It’s hard to imagine how so much time as passed so quickly. I guess it is because we enjoy developing technology and evolving it as time changes.

Yellow Magic Incorporated was born in Los Angeles in October of 1984. Back then, we called ourselves Composition Technology International and we were specialists in database publishing. We took data from databases and formatted it into pages that could be published and printed. We created many different kinds of directories, catalogs, time tables, technical manuals, guides, grocery store bar code shelf labels, and even bank checks.

At one over 80% of all paper checks printed in the US were formatted and typeset using our software.

And we developed printing technologies. We developed a font scaling technology called the Geometric Primitive Algorithm and a language similar to Postscript called the Page Description Language.

We even wrote the software to control a laser head that took input from a “Laser Artist” to create entertaining laser shows in the sky or in a planetarium.

But each and every project we undertook required a lot of custom software, and we soon learned that other than the language, for the most part, telephone directories and the process of selling the advertising for them was almost universal. We developed 3 large-scale yellow pages systems, one in the US, one in China (the first batch pagination system in Chinese – and we made our own fonts), and one in Europe. But they were custom systems and very expensive.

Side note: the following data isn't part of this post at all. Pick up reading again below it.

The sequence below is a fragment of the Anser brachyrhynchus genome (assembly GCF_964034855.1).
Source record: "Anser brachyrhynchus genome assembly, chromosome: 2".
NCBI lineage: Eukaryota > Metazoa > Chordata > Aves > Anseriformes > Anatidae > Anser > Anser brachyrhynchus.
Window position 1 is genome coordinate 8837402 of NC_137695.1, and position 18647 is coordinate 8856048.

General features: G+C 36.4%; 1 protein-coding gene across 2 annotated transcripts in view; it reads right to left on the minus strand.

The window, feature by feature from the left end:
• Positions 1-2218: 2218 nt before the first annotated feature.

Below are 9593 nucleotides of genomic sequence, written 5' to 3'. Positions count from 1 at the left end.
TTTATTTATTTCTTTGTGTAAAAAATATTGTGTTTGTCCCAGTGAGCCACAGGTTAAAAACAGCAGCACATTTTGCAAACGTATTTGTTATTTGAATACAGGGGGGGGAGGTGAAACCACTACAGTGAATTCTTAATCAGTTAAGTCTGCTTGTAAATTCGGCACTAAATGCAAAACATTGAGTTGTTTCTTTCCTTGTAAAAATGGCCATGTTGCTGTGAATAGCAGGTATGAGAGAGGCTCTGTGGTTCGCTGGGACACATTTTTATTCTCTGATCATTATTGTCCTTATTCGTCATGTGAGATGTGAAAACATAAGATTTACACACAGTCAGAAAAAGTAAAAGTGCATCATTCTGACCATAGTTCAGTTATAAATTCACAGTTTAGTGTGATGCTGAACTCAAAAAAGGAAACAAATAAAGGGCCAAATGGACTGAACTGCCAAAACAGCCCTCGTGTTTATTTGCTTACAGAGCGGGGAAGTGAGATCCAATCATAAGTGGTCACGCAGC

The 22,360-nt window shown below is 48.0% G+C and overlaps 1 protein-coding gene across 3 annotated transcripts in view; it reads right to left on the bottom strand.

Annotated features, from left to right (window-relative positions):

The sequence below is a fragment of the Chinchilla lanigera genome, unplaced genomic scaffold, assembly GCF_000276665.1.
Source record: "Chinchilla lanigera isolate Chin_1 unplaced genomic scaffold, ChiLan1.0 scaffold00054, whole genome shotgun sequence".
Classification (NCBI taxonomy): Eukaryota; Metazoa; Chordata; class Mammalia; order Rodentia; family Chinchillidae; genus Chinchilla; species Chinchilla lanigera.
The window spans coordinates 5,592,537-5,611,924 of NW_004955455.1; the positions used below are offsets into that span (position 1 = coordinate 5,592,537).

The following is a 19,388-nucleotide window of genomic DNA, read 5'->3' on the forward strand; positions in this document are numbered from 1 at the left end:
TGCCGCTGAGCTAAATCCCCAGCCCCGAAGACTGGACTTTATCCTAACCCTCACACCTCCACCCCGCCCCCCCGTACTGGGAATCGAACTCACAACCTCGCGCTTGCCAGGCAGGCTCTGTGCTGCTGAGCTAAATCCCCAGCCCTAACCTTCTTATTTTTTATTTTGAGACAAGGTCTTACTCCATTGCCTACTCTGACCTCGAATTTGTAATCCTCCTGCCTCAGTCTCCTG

We had been developing on IBM mainframes and DEC VAX mini-computers, but when microcomputers appeared, we knew that was where we needed to go. We started out making contract entry stations for mainframes using TRS 80s, Kaypros, Osborne, Compaq, and other early microcomputer models.

But then the IBM PC appeared. We finally foresaw a platform that could grow into being able to support the requirements of an off-the-shelf directory application. At the time, the IBM PC didn’t have the processing power, the disk space, the memory, networking, and a lot more that was needed, but we knew that since writing a directory system would be a lot of work, we would have to start before the hardware existed so we could be ready when it matured.

And we were right. By the time we had Version 1.0 of Yellow Magic, the PC was growing into a business tool, not just a home computer. In 1988 we started alpha testing the new system, and by 1990 we had installed it in three publishers for beta testing. Then, in the spring of 1991, we announced the Yellow Magic Business Management and Publishing System to the world at an ANADP trade show in San Antonio.

It was a huge success with people waiting in line for hours to see a demo. We decided right then and there that we were going to stop doing anything but directories and to concentrate on Yellow Pages.

And in 1993, we changed our name to Yellow Magic Incorporated. To date we have licensed our software to more than 175 directory publishers in 56 countries, and support 24 languages.

With a long history like that, you can be assured that we’re ready for whatever the future holds. Our technology fully supports both print and digital platforms, CRM and sales force automation, mobile apps, and a lot more.

We’d like to thank the Yellow Pages industry, its Associations, and most importantly our loyal customers, that helped us to reach this 30-year milestone.